(CN) – The Portuguese government cannot hold a “golden share” giving it veto power over the country’s dominant telecommunications company, the European Court of Justice ruled.
Portugal claimed its golden share would ensure the availability of the communications network in case of crisis, war or terrorism, but failed to explain such power would enable it to protect public security, Europe’s high court ruled.
Portugal got the 500 shares after Portuguese Telecom was privatized in 1995 and sold 1 billion regular shares on the open market. The golden shares were designated as state property and include veto power over any major company changes.
The Court of Justice found that this violation of the free movement of capital is not justified, because it prevents other EU states from investing in the telecom.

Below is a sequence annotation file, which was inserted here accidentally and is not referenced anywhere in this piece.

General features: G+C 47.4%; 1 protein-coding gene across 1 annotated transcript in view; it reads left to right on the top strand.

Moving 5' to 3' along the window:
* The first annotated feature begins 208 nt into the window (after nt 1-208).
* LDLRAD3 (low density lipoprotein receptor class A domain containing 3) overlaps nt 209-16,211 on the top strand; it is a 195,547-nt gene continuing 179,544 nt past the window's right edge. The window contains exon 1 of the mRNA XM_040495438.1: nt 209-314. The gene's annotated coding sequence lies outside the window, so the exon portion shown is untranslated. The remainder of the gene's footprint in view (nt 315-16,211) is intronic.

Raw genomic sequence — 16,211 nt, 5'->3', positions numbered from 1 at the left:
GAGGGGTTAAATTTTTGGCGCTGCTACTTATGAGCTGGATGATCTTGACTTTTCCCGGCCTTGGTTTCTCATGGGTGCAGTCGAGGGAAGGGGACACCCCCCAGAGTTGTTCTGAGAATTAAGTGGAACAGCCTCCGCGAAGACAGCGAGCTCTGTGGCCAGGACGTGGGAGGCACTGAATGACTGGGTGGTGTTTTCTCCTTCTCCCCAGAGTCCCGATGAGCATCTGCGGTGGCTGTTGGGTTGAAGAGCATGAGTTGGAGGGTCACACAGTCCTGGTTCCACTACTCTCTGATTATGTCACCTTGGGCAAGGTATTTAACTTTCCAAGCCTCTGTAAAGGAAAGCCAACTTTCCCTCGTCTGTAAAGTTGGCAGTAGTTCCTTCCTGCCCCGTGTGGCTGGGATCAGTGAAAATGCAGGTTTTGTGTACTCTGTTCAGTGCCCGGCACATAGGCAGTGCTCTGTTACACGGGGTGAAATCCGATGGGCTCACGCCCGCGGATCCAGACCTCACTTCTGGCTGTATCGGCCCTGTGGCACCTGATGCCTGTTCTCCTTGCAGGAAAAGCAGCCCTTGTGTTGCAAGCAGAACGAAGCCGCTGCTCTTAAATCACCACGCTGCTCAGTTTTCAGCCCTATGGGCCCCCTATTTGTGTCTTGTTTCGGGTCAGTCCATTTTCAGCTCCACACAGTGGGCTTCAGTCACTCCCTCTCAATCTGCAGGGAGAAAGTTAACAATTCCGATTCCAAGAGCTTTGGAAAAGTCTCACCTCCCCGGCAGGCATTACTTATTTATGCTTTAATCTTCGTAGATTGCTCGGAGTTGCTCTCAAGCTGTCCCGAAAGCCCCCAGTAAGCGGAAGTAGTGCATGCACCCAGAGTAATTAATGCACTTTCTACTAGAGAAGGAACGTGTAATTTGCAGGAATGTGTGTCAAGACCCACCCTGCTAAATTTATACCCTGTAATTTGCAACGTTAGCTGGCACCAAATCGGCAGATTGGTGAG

The Luxembourg-based court also pointed out that the state’s influence over the company could only be changed by the state itself.
Holding the golden shares “constitutes serious interference with the free movement of capital in that it confers on the national authorities, as regards the use of such powers, a latitude so discretionary in nature that it cannot be regarded as proportionate to the objectives pursued,” the high court ruled.